The source described this condition to the IAEA mission as “completely necessary, legitimate, indispensable” for the question of Ukrainian sovereignty.
The Élysée Palace earlier Friday announced that Putin indicated “his agreement” to the deployment of a mission, according to a readout.
In the call, Macron proposed the UN nuclear watchdog mission “as soon as possible” and “under conditions agreed by Ukraine and the United Nations,” per the statement.
The two presidents will talk with each other “in the coming days” regarding the deployment to Zaporizhzhia after discussions between technical teams and ahead of the deployment, the statement added.
What the Kremlin said about the call: Putin warned Macron that "systemic shelling" by the Ukrainian military risked a "large-scale catastrophe" at the Zaporizhzhia plant, according to a Kremlin readout of the phone call.
“Vladimir Putin, in particular, stressed that the systematic shelling by the Ukrainian military on the territory of the Zaporizhzhia nuclear power plant creates the danger of a large-scale catastrophe that could lead to radiation contamination of vast territories,” the Kremlin statement said.
More context: A barrage of accusations has been made by both the Russians and Ukrainians about security and military action at and around the plant, the largest nuclear complex in Europe. The lack of independent access to the plant makes it impossible to verify what is happening there. Over the past month, a number of rockets and shells have landed on the territory of the plant, according to satellite imagery analyzed by CNN.
The Kremlin statement also mentioned the possibility of an IAEA mission.
“The Presidents noted the importance of sending an IAEA mission to the nuclear power plant as soon as possible, which would be able to assess the real situation on the spot. The Russian side confirmed its readiness to provide the Agency inspectors with the necessary assistance,” according to the Kremlin.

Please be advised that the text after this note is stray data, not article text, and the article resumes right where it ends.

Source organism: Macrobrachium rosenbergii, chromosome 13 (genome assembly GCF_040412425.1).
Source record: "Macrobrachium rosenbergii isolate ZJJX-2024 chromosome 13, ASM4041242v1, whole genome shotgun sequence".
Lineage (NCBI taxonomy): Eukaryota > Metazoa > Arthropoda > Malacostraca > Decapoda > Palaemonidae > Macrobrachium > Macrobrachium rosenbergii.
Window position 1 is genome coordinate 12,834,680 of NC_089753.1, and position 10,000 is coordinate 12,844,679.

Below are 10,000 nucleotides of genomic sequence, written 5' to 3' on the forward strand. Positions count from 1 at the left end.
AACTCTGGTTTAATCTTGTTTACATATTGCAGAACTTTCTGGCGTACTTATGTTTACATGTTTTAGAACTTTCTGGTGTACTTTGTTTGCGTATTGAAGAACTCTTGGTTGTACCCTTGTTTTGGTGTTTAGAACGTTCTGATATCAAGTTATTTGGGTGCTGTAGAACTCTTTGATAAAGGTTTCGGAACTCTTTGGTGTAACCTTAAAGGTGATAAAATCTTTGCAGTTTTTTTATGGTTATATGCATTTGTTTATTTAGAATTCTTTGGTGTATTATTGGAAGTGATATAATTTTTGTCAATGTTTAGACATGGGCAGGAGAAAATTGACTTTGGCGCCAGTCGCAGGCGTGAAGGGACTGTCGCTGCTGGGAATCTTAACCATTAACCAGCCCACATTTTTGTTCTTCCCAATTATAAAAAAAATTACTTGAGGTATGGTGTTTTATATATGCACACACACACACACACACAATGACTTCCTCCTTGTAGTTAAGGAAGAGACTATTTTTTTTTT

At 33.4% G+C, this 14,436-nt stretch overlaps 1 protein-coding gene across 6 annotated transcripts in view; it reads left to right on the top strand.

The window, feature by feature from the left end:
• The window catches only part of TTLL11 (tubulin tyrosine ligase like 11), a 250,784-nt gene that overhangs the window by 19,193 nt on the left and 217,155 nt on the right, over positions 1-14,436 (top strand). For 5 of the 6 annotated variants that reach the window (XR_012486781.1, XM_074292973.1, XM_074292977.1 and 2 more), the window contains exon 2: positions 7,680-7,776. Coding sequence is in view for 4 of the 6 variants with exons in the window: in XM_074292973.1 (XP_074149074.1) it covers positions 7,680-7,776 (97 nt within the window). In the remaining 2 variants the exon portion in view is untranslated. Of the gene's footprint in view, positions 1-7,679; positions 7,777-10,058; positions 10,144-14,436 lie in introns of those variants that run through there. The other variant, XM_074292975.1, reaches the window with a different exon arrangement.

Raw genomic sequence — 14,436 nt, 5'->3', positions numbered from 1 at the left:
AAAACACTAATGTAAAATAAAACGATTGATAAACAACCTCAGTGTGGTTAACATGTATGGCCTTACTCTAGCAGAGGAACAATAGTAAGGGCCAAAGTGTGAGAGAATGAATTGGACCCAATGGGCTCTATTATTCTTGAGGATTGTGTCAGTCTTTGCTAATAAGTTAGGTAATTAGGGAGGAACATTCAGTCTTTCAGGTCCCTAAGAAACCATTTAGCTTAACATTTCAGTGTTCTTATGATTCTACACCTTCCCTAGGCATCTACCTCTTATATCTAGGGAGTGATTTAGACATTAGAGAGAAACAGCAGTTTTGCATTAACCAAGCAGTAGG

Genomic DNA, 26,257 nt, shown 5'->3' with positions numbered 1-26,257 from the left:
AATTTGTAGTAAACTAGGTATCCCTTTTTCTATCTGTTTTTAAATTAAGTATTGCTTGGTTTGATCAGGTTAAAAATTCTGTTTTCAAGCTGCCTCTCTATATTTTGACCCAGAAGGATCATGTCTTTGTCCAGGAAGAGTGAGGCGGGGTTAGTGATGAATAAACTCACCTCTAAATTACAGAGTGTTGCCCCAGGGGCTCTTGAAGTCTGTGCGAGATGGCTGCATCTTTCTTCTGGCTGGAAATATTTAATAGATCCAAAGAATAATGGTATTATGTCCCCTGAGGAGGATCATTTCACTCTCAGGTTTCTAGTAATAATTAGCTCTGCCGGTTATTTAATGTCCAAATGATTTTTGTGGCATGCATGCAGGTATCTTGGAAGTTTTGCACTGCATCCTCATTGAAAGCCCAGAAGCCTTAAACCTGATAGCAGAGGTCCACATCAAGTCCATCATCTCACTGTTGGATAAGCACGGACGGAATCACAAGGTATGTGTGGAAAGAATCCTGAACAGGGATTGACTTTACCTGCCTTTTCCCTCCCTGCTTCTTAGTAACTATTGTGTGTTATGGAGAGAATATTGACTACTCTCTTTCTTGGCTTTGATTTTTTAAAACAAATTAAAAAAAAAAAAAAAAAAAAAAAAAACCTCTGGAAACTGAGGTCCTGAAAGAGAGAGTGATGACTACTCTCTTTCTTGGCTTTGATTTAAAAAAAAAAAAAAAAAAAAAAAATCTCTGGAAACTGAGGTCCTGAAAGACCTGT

Western officials said that the Russian Black Sea fleet had gone into a defensive posture after a series of setbacks. They said that at least half of the Black Sea Fleet's naval aviation arm had been taken out of action in the attack on Saki air base in Crimea last week.
The naval aviation arm of the fleet, the 34th Naval Ground Attack Aviation Regiment, has two squadrons of roughly two dozen combat aircraft altogether (including Su-24M and Su-30SM aircraft), according to published accounts. Previous assessments suggested at least seven — and maybe as many as 10 — aircraft had been damaged or destroyed in last week's attack.
Russia still has dozens of combat planes at two other bases in the Crimea, but they are not specifically assigned to the Black Sea fleet.
The officials said at a briefing on Friday that the Russian "system" was seeking to apportion blame for the losses, which the Russian defense ministry attributed to an accidental explosion of ammunition at the base.
The officials said the Ukrainian side was probably able to bring several assets to bear in Crimea and that Ukrainian forces do have the ability to operate behind Russian lines. Whether Ukrainian attacks in the south would have a strategic effect on the conflict would depend on whether Ukraine can sustain the level of activity, they added.
The officials said that Russian forces were experiencing problems in resupplying troops in the southern Kherson region, and they estimated that somewhere in the "low thousands" of additional Russian troops had been moved to the region in preparation for a possible Ukrainian offensive.
It remained to be seen, they said, how and when that offensive might take shape.
The officials said that the rise in rocket attacks by the Russians against Kharkiv, which have killed more than a dozen people in recent days, did not presage a Russian offensive in the area but a desire to prevent the redeployment of Ukrainian defenses elsewhere.
The conflict in Ukraine is near an operational standstill, with neither side able to generate sufficient ground combat capability to influence the course of the war, according to Western officials.
At a briefing on Friday, the officials said both sides were having manpower issues, with nearly six months of conflict bringing serious attrition of their forces. Those manpower problems are a contributing factor to the strategic deadlock, they said.
Speaking about the pace of the Russian offensive in the Donbas, the officials said: "There was a real high point. We aren't at that high point any more; the tempo has slowed down."
The officials said Russia was having a "terrible time" in trying to reconstitute its forces — for example, by merging battalion tactical groups.
They also said that a "looming issue" for Russia is an increasingly acute shortage of stocks, even of basic munitions, with evidence that older munitions are being taken out of storage.
"Ultimately, that will impair the Russians' ability to launch offensives," they said.